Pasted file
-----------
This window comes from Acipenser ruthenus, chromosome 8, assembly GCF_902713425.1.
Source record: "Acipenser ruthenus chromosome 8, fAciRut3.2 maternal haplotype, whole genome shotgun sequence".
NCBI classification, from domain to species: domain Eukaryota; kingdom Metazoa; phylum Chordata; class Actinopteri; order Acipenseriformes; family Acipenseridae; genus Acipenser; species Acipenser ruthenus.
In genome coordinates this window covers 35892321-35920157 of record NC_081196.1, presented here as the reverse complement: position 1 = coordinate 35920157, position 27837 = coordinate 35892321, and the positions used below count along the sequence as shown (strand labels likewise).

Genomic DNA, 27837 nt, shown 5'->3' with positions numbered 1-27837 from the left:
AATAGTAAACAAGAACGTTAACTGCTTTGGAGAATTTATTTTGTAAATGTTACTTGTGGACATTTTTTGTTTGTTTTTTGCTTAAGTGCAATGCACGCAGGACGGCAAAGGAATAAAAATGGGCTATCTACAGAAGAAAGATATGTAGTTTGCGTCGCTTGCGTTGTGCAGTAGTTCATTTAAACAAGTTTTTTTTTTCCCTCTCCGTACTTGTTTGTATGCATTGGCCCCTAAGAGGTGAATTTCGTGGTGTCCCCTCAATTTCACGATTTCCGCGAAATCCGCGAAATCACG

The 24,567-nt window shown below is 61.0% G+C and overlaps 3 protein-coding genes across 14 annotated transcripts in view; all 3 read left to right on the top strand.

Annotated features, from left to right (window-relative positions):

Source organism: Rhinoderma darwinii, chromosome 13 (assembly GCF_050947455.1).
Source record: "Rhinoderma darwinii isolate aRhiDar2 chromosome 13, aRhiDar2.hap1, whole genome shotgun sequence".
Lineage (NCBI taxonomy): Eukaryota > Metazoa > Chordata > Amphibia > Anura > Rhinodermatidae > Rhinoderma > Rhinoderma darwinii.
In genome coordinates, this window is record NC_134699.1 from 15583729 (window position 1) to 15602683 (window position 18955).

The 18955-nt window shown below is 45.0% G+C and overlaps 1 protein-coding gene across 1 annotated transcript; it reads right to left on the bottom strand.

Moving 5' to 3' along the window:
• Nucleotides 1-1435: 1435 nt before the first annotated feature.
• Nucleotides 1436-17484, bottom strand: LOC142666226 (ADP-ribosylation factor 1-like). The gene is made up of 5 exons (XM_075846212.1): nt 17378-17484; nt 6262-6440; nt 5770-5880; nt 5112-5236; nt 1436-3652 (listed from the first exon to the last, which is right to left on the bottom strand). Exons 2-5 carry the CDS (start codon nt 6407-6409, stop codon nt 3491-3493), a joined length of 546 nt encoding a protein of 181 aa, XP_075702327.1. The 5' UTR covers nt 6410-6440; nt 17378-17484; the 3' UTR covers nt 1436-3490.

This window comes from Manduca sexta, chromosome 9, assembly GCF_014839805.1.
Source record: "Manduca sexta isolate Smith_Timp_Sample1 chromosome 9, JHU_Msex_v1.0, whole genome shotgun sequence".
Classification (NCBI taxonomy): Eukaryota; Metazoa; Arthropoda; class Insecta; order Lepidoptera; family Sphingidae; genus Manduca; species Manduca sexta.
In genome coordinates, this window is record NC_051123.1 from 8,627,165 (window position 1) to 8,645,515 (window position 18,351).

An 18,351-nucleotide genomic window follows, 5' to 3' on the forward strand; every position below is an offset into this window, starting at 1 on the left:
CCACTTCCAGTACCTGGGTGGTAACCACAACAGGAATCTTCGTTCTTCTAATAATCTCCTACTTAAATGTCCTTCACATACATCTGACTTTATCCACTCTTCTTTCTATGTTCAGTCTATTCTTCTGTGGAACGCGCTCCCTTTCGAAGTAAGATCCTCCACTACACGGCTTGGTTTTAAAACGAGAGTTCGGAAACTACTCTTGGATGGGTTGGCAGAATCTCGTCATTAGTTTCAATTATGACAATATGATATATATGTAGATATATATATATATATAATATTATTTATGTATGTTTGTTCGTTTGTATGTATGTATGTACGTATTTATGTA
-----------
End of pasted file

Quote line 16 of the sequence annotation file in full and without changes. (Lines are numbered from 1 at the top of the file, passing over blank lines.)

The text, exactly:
• Nucleotides 1436-17484, bottom strand: LOC142666226 (ADP-ribosylation factor 1-like). The gene is made up of 5 exons (XM_075846212.1): nt 17378-17484; nt 6262-6440; nt 5770-5880; nt 5112-5236; nt 1436-3652 (listed from the first exon to the last, which is right to left on the bottom strand). Exons 2-5 carry the CDS (start codon nt 6407-6409, stop codon nt 3491-3493), a joined length of 546 nt encoding a protein of 181 aa, XP_075702327.1. The 5' UTR covers nt 6410-6440; nt 17378-17484; the 3' UTR covers nt 1436-3490.